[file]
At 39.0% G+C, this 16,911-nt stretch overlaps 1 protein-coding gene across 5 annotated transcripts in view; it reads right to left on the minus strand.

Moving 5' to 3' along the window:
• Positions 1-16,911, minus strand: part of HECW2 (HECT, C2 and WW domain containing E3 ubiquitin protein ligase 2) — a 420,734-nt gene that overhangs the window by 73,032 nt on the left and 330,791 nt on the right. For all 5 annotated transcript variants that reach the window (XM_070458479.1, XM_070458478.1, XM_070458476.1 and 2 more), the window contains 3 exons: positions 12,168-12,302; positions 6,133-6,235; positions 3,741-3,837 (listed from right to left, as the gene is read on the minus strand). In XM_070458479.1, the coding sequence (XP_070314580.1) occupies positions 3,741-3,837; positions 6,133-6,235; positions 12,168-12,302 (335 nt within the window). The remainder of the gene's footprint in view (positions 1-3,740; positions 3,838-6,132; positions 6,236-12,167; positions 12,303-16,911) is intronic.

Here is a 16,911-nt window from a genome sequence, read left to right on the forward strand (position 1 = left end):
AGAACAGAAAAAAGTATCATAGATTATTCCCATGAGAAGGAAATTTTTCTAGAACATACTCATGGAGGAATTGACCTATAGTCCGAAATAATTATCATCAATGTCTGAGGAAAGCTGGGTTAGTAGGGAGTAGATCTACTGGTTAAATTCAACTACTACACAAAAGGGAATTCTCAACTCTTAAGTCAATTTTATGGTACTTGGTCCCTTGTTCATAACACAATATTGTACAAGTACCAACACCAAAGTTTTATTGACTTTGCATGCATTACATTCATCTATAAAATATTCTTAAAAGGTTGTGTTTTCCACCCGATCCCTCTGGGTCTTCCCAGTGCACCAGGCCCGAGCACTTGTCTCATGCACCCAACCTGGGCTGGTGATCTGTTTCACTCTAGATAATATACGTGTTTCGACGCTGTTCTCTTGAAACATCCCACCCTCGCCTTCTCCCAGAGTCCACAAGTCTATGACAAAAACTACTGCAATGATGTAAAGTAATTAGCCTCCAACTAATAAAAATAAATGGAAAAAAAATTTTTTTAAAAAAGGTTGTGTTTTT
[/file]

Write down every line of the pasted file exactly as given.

At 39.0% G+C, this 16,911-nt stretch overlaps 1 protein-coding gene across 5 annotated transcripts in view; it reads right to left on the minus strand.

Moving 5' to 3' along the window:
• Positions 1-16,911, minus strand: part of HECW2 (HECT, C2 and WW domain containing E3 ubiquitin protein ligase 2) — a 420,734-nt gene that overhangs the window by 73,032 nt on the left and 330,791 nt on the right. For all 5 annotated transcript variants that reach the window (XM_070458479.1, XM_070458478.1, XM_070458476.1 and 2 more), the window contains 3 exons: positions 12,168-12,302; positions 6,133-6,235; positions 3,741-3,837 (listed from right to left, as the gene is read on the minus strand). In XM_070458479.1, the coding sequence (XP_070314580.1) occupies positions 3,741-3,837; positions 6,133-6,235; positions 12,168-12,302 (335 nt within the window). The remainder of the gene's footprint in view (positions 1-3,740; positions 3,838-6,132; positions 6,236-12,167; positions 12,303-16,911) is intronic.

Here is a 16,911-nt window from a genome sequence, read left to right on the forward strand (position 1 = left end):
AGAACAGAAAAAAGTATCATAGATTATTCCCATGAGAAGGAAATTTTTCTAGAACATACTCATGGAGGAATTGACCTATAGTCCGAAATAATTATCATCAATGTCTGAGGAAAGCTGGGTTAGTAGGGAGTAGATCTACTGGTTAAATTCAACTACTACACAAAAGGGAATTCTCAACTCTTAAGTCAATTTTATGGTACTTGGTCCCTTGTTCATAACACAATATTGTACAAGTACCAACACCAAAGTTTTATTGACTTTGCATGCATTACATTCATCTATAAAATATTCTTAAAAGGTTGTGTTTTCCACCCGATCCCTCTGGGTCTTCCCAGTGCACCAGGCCCGAGCACTTGTCTCATGCACCCAACCTGGGCTGGTGATCTGTTTCACTCTAGATAATATACGTGTTTCGACGCTGTTCTCTTGAAACATCCCACCCTCGCCTTCTCCCAGAGTCCACAAGTCTATGACAAAAACTACTGCAATGATGTAAAGTAATTAGCCTCCAACTAATAAAAATAAATGGAAAAAAAATTTTTTTAAAAAAGGTTGTGTTTTT